11 May 11 Welcome Walmart
The entry of Walmart into South Africa scares a lot of people. It has led to a perfectly absurd spectacle before the Competition Tribunal, in which competitors are whining about competition, and the government is putting the dampers on trade, industry and economic development. [A brilliant opinion piece by Ivo Vegter on the brilliant newsy SA website, The Daily Maverick.]
You have to hand it to them. For sheer farce, you can’t beat the South African government. Witness the perfectly nonsensical spectacle that ensued after the Competition Commission ruled there was no reason to prevent a buyout by Walmart of Massmart, the group that brought you emporiums like Makro, Game, Dion’s and Builder’s Warehouse.
The spectacle of a Competition Tribunal being asked to rule that more competition is bad for competition is patently absurd. That it is being asked to do so by one government department that exists to promote trade and industry, and another that is responsible for economic development, is farcical.
We should all ignore them, and the Tribunal should reject the application with contempt. It is good for us that they’re scared. The problem is that most economic analysis, and almost all of it at government level, looks only at very immediate effects, such as potential job losses at Massmart (a prediction the company disputes), or potential harm to local producers because of growing imports.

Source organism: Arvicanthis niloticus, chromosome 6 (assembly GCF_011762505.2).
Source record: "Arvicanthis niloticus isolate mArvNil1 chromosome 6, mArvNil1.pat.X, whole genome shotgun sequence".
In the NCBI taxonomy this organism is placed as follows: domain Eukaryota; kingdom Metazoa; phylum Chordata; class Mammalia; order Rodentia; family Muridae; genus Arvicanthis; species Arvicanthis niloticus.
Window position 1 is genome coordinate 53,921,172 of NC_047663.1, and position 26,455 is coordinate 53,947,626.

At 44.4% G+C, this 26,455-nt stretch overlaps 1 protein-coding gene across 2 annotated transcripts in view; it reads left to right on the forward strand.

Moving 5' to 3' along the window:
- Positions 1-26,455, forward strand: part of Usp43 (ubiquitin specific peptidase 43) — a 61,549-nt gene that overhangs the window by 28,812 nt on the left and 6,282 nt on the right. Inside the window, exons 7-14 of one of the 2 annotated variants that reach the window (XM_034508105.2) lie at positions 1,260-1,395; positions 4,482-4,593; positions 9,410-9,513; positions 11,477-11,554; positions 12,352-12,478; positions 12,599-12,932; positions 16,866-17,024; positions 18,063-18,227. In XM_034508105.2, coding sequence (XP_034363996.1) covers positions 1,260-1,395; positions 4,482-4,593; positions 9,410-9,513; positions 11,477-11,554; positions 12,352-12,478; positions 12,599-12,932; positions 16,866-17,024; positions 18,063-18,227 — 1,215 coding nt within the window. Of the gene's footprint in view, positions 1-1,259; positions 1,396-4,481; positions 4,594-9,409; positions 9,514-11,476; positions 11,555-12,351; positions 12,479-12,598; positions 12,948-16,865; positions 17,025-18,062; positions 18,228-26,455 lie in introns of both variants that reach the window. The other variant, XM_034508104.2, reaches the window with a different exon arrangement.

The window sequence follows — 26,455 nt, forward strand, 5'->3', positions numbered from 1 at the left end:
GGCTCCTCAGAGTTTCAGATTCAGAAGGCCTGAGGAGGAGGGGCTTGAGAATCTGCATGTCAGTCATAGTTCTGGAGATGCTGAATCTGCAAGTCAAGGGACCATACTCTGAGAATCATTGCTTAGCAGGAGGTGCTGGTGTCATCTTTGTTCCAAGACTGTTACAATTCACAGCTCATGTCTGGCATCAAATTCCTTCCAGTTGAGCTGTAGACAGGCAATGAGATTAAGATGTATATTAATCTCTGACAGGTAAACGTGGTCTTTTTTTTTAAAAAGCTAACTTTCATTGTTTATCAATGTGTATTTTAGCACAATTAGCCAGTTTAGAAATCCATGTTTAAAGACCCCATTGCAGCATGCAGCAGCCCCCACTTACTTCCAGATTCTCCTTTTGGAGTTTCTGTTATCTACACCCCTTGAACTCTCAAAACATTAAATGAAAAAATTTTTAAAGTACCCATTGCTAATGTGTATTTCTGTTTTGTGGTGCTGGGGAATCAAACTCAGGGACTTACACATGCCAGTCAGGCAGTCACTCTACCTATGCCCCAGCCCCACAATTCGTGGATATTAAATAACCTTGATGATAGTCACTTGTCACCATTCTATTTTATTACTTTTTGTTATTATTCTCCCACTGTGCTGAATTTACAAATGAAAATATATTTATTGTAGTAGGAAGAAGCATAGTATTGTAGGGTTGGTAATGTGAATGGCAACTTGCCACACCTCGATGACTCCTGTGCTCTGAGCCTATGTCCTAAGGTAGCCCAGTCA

However, the economy isn’t quite that simple. It is a highly integrated network of causes and effects, and what appears to be a negative effect for one – being competed out of business, or out of a job – is very much a positive effect for many more – who now see their hard-earned money stretch a little further.
Walmart is one of those excellent companies that is a catalyst for such processes. It has a reputation for selling things at low prices. If its advertising is to be believed, it prides itself on this, and rightly so. Low prices mean that consumers, many of whom are quite poor, will have a little more left over after buying their month’s groceries than they otherwise would have had. This really does, to quote Walmart’s slogan, permit them to live better.
It frees up money that they can use to save, invest, or spend on other needs. Those needs might be urgent, such as healthcare or education. They might be beneficial, such as charity. They might merely extend to an extra bar of chocolate at the weekend. But however they choose to spend it, it will do two things: it will make them better off, and it will stimulate production and create jobs elsewhere in the economy.
In short, Walmart’s trade and industry will create economic development in the rest of South Africa…..